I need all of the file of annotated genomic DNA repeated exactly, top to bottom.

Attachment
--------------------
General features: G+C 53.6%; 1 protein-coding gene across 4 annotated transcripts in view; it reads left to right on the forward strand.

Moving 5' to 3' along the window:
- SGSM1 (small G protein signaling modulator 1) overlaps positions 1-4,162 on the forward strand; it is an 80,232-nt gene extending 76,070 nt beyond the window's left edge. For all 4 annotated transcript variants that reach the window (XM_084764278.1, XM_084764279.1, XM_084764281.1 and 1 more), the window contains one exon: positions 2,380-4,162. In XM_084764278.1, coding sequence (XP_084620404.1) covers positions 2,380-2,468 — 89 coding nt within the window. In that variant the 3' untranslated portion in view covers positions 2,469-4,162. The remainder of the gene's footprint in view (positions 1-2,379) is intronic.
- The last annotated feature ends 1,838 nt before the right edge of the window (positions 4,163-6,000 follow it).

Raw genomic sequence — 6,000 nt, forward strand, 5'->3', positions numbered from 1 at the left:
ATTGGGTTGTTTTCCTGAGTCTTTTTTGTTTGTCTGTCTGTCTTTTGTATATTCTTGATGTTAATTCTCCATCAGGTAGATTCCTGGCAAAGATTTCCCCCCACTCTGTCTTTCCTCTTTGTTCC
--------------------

General features: G+C 53.6%; 1 protein-coding gene across 4 annotated transcripts in view; it reads left to right on the forward strand.

Moving 5' to 3' along the window:
- SGSM1 (small G protein signaling modulator 1) overlaps positions 1-4,162 on the forward strand; it is an 80,232-nt gene extending 76,070 nt beyond the window's left edge. For all 4 annotated transcript variants that reach the window (XM_084764278.1, XM_084764279.1, XM_084764281.1 and 1 more), the window contains one exon: positions 2,380-4,162. In XM_084764278.1, coding sequence (XP_084620404.1) covers positions 2,380-2,468 — 89 coding nt within the window. In that variant the 3' untranslated portion in view covers positions 2,469-4,162. The remainder of the gene's footprint in view (positions 1-2,379) is intronic.
- The last annotated feature ends 1,838 nt before the right edge of the window (positions 4,163-6,000 follow it).

Raw genomic sequence — 6,000 nt, forward strand, 5'->3', positions numbered from 1 at the left:
ATTGGGTTGTTTTCCTGAGTCTTTTTTGTTTGTCTGTCTGTCTTTTGTATATTCTTGATGTTAATTCTCCATCAGGTAGATTCCTGGCAAAGATTTCCCCCCACTCTGTCTTTCCTCTTTGTTCC